Boost C++ Libraries

...one of the most highly regarded and expertly designed C++ library projects in the world. Herb Sutter and Andrei Alexandrescu, C++ Coding Standards

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Performance Evaluation

Message-passing performance is crucial in high-performance distributed computing. To evaluate the performance of Boost.MPI, we modified the standard NetPIPE benchmark (version 3.6.2) to use Boost.MPI and compared its performance against raw MPI. We ran five different variants of the NetPIPE benchmark:

  1. MPI: The unmodified NetPIPE benchmark.
  2. Boost.MPI: NetPIPE modified to use Boost.MPI calls for communication.
  3. MPI (Datatypes): NetPIPE modified to use a derived datatype (which itself contains a single MPI_BYTE) rathan than a fundamental datatype.
  4. Boost.MPI (Datatypes): NetPIPE modified to use a user-defined type Char in place of the fundamental char type. The Char type contains a single char, a serialize() method to make it serializable, and specializes is_mpi_datatype to force Boost.MPI to build a derived MPI data type for it.
  5. Boost.MPI (Serialized): NetPIPE modified to use a user-defined type Char in place of the fundamental char type. This Char type contains a single char and is serializable. Unlike the Datatypes case, is_mpi_datatype is not specialized, forcing Boost.MPI to perform many, many serialization calls.

The actual tests were performed on the Odin cluster in the Department of Computer Science at Indiana University, which contains 128 nodes connected via Infiniband. Each node contains 4GB memory and two AMD Opteron processors. The NetPIPE benchmarks were compiled with Intel's C++ Compiler, version 9.0, Boost 1.35.0 (prerelease), and Open MPI version 1.1. The NetPIPE results follow:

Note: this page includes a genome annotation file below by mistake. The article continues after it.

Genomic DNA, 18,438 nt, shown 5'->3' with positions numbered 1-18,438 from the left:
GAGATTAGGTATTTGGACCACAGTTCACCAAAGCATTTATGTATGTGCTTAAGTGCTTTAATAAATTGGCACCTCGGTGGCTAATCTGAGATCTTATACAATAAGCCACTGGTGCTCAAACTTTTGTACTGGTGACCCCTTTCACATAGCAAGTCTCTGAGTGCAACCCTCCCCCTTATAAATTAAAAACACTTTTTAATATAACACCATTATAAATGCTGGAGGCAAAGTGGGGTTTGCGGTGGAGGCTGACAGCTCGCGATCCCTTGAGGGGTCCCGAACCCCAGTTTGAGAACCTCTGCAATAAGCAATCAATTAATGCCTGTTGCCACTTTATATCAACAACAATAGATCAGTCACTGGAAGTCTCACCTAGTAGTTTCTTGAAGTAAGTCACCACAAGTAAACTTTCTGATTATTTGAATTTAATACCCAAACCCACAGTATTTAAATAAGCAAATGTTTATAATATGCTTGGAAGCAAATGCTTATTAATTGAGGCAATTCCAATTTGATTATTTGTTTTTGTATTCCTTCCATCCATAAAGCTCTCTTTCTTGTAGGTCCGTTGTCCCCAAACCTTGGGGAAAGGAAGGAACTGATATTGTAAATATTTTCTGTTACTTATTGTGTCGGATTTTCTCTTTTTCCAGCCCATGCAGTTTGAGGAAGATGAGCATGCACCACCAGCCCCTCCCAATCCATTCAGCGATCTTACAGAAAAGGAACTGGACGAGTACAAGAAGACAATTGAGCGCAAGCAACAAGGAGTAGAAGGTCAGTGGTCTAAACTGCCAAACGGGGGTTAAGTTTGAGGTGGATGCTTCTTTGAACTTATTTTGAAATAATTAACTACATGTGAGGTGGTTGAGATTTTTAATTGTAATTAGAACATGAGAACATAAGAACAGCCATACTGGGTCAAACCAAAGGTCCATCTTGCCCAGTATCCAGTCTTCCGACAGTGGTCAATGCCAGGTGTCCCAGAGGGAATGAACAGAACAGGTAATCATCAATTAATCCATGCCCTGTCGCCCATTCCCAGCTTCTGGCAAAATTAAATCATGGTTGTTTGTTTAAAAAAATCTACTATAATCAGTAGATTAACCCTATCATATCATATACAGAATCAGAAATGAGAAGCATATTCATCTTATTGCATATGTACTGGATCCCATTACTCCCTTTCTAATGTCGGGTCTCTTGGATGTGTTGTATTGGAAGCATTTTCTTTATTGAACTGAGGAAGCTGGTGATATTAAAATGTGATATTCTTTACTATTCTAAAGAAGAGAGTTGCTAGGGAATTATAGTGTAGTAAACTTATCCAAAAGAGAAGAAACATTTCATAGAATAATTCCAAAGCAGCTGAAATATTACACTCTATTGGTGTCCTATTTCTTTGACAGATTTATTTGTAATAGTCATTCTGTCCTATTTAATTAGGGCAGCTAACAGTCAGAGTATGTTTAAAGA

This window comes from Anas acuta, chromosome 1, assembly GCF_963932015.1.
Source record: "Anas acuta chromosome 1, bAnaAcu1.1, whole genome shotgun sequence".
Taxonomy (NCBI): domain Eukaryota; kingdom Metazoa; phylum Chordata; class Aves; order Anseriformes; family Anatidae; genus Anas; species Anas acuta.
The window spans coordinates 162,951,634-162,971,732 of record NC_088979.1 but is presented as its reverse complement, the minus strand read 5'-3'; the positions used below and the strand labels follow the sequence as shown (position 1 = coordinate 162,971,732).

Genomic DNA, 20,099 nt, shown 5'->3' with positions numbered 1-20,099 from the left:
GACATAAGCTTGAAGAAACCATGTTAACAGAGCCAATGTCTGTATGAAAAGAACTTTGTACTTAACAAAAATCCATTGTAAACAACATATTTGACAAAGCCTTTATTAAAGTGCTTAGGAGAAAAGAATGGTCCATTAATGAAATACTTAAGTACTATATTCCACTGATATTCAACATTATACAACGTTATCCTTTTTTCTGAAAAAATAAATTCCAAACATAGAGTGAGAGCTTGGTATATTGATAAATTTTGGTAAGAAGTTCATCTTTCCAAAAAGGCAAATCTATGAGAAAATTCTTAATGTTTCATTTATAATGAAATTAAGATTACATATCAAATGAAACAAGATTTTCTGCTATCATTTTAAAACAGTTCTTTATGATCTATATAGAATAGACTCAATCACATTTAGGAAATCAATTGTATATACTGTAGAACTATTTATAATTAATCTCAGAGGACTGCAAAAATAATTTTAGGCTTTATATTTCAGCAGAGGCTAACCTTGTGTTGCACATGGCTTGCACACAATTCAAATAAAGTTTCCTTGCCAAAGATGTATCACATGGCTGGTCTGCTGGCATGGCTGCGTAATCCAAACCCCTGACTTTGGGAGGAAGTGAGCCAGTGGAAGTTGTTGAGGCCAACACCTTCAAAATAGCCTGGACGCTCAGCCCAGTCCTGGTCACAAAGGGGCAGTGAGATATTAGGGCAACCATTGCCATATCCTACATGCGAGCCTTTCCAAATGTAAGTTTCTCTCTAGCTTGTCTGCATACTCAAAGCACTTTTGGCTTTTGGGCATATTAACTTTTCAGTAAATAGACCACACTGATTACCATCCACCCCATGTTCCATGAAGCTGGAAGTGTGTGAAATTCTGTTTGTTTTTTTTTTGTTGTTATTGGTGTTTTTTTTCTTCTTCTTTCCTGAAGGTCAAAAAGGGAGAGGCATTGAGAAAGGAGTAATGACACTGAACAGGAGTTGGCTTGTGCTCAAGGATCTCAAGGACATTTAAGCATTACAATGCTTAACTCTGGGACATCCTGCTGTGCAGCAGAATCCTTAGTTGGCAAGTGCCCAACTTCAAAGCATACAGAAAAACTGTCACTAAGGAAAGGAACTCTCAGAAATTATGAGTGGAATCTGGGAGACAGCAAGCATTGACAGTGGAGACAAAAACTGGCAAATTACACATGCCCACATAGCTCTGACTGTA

netpipe

There are a some observations we can make about these NetPIPE results. First of all, the top two plots show that Boost.MPI performs on par with MPI for fundamental types. The next two plots show that Boost.MPI performs on par with MPI for derived data types, even though Boost.MPI provides a much more abstract, completely transparent approach to building derived data types than raw MPI. Overall performance for derived data types is significantly worse than for fundamental data types, but the bottleneck is in the underlying MPI implementation itself. Finally, when forcing Boost.MPI to serialize characters individually, performance suffers greatly. This particular instance is the worst possible case for Boost.MPI, because we are serializing millions of individual characters. Overall, the additional abstraction provided by Boost.MPI does not impair its performance.


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